It’s widely understood that Germans have the world’s most powerful passport.
What this means in practice is that, for German citizens, obtaining a visa for most countries is rarely more than an administrative formality.
In fact, all ten of the most powerful passports on Earth are held by European nations, with Japan, Singapore and the United States following closely behind.
But what does it mean to be at the other end of the list?
For citizens of war-torn states such as Iraq and Afghanistan, the story is very different.
If you’re an Afghan or Iraqi national, for example, obtaining permission to enter a neighbouring country can be a bureaucratic nightmare, involving reams of paperwork, interviews with security personnel and stringent background checks.
And that’s if you’re eligible for consideration at all.
Medical case manager for Tangiers International Bshar Ali is responsible for facilitating the medical assessment and treatment of injured claimants – whatever their nationality.
A recent case involving multiple Iraqi nationals highlights the difficulties inherent in obtaining specialist medical treatment when your passport automatically raises suspicions.
The Iraqis had all sustained disfiguring injuries in three separate Improvised Explosive Device (IED) attacks while working as civilian military contractors in the country.
The explosions had left them with a range of very serious injuries – severe disfigurements, the loss of eyes and, in all three cases, damage to the tympanic membrane – otherwise known as the eardrum.
With tympanoplasty surgery unavailable in Iraq, it was necessary to fly the patients to Amman in neighbouring Jordan.
Bshar explained: “Plastic surgery for facial scars is available in Iraq but there is not a specialist centre for tympanoplasty. And also for reconstruction of the bone.
“That’s why we have to fly them into Amman, get them treated and then get them back to Iraq.
“The difficulty is they’re Iraqis – that’s really the major issue, so the screening process is crazy for them.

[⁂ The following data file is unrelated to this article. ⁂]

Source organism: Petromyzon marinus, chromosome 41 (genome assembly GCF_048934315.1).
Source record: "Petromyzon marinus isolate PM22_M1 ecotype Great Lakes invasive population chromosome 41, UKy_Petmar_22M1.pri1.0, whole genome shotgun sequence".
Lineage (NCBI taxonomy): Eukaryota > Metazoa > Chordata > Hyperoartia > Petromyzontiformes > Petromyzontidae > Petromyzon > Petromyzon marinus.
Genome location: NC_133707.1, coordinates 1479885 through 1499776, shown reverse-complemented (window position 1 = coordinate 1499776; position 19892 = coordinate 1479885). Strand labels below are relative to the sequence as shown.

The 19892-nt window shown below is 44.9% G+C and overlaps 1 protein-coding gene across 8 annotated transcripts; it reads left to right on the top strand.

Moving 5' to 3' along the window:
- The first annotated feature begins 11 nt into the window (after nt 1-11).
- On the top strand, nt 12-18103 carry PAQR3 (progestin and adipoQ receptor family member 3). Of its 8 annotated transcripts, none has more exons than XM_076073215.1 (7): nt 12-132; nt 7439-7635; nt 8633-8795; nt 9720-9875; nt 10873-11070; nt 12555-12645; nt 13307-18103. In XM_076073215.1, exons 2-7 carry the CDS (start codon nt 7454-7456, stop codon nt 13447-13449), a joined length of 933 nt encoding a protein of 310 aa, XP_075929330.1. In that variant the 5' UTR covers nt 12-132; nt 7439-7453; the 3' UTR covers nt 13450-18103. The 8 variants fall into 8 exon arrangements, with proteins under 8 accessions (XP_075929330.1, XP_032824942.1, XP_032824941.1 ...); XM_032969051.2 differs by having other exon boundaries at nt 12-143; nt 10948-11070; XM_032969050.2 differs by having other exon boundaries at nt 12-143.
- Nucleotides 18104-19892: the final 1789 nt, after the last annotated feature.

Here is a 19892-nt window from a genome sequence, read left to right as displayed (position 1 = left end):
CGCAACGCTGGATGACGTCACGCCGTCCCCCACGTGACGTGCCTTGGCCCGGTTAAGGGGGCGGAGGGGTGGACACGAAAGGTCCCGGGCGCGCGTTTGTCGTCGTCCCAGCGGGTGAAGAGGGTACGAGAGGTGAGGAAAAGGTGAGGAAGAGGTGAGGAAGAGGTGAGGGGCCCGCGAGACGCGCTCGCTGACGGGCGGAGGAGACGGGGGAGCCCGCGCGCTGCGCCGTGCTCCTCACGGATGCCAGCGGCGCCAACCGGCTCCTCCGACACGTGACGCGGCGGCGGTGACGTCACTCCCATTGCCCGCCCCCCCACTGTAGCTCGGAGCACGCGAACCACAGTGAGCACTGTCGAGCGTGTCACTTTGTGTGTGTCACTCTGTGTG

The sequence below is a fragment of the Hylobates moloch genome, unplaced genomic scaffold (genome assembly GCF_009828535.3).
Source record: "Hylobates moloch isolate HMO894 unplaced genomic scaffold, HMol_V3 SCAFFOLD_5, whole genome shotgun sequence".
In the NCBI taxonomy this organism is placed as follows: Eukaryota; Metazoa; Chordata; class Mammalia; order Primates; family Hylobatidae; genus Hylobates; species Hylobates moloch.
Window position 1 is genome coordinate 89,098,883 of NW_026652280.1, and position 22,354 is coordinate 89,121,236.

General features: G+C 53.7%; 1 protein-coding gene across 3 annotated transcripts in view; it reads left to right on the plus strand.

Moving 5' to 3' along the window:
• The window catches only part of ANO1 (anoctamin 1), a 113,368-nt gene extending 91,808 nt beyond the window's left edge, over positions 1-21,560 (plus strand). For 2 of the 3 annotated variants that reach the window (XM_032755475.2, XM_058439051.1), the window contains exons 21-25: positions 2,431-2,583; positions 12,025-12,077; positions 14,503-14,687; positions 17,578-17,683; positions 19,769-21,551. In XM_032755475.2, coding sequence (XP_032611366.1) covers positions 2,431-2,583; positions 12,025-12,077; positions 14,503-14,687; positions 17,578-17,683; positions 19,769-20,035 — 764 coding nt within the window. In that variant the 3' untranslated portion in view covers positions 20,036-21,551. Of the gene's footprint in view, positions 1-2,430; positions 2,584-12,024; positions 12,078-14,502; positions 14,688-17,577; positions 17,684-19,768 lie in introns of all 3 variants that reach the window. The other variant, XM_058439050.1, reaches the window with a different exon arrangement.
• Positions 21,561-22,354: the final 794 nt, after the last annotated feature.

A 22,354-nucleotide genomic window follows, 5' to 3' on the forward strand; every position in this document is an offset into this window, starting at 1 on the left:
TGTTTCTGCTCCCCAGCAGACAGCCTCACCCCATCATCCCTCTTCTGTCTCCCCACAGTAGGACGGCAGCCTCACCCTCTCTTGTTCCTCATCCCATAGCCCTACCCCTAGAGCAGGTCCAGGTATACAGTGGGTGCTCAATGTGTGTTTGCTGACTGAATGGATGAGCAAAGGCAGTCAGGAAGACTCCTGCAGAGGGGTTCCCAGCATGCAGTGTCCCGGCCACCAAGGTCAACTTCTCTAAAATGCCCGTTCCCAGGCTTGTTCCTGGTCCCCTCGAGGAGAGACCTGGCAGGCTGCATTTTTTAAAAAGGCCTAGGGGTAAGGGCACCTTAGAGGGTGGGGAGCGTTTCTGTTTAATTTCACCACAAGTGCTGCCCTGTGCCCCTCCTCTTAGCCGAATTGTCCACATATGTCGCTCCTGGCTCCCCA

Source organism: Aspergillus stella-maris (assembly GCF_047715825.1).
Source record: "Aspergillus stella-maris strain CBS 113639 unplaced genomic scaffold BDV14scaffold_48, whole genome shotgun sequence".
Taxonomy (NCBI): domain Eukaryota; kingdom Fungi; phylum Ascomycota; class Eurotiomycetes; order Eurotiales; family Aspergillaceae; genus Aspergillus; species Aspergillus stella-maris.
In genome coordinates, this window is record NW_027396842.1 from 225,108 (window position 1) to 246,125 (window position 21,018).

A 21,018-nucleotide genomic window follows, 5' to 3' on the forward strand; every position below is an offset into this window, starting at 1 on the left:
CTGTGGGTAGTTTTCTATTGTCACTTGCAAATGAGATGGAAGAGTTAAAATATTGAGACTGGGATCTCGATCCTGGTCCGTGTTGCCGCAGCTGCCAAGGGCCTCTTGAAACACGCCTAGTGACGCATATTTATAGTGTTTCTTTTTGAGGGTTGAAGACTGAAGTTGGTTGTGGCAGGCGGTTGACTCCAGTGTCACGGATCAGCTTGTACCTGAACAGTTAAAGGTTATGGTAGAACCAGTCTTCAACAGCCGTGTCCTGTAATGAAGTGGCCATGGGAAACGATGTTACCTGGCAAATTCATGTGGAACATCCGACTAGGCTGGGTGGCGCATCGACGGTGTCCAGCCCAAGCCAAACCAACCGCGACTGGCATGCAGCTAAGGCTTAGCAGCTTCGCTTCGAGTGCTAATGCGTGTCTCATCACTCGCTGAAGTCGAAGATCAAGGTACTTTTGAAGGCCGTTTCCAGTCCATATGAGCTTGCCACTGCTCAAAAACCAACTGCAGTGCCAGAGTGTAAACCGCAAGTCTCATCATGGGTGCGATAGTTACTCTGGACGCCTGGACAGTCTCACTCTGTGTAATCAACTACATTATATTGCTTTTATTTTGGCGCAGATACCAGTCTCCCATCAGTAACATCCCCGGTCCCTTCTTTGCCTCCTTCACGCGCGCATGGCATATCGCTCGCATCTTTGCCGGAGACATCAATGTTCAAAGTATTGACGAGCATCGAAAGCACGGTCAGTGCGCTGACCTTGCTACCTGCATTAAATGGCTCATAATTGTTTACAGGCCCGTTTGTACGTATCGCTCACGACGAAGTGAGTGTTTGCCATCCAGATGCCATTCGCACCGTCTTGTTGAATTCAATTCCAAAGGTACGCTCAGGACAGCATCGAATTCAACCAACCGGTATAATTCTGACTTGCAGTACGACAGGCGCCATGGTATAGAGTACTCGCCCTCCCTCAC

“They have to go through a security check, an interview with a security officer at the embassy and they get questioned about everything.
“And after that it takes about a month. Then they will allow them a one-entry visa that will expire within a month. If you don’t use it, it’s gone.”
While the process to enter Jordan as an Iraqi may be arduous, other countries are completely off-limits. Due to security concerns, countries like Kuwait have banned visa issuances to both Iraqis and Afghans.
Bshar said: “There is no way to bring an Iraqi into Kuwait. Mainly, it’s because of security. There was a huge bombing by Isis of a mosque in Kuwait where 28 Kuwaitis died which was carried out by an Iraqi citizen who had entered the country.”
Bshar’s expertise in medical case management across the region means he is perfectly placed to overcome the stringent bureaucratic hurdles in the way of his patients’ maximum medical improvement. But due to security concerns, even his patients are sometimes denied entry.
If this happens, he immediately begins arranging alternative destinations where treatment can be performed.
“For medical reasons, they generally make exceptions. But if the patient is from a known insurgent area, the visa will often get rejected.
“With Afghans, for example, if we can’t send them to India, we look to Pakistan, If Pakistan doesn’t work we look at Kazakhstan.”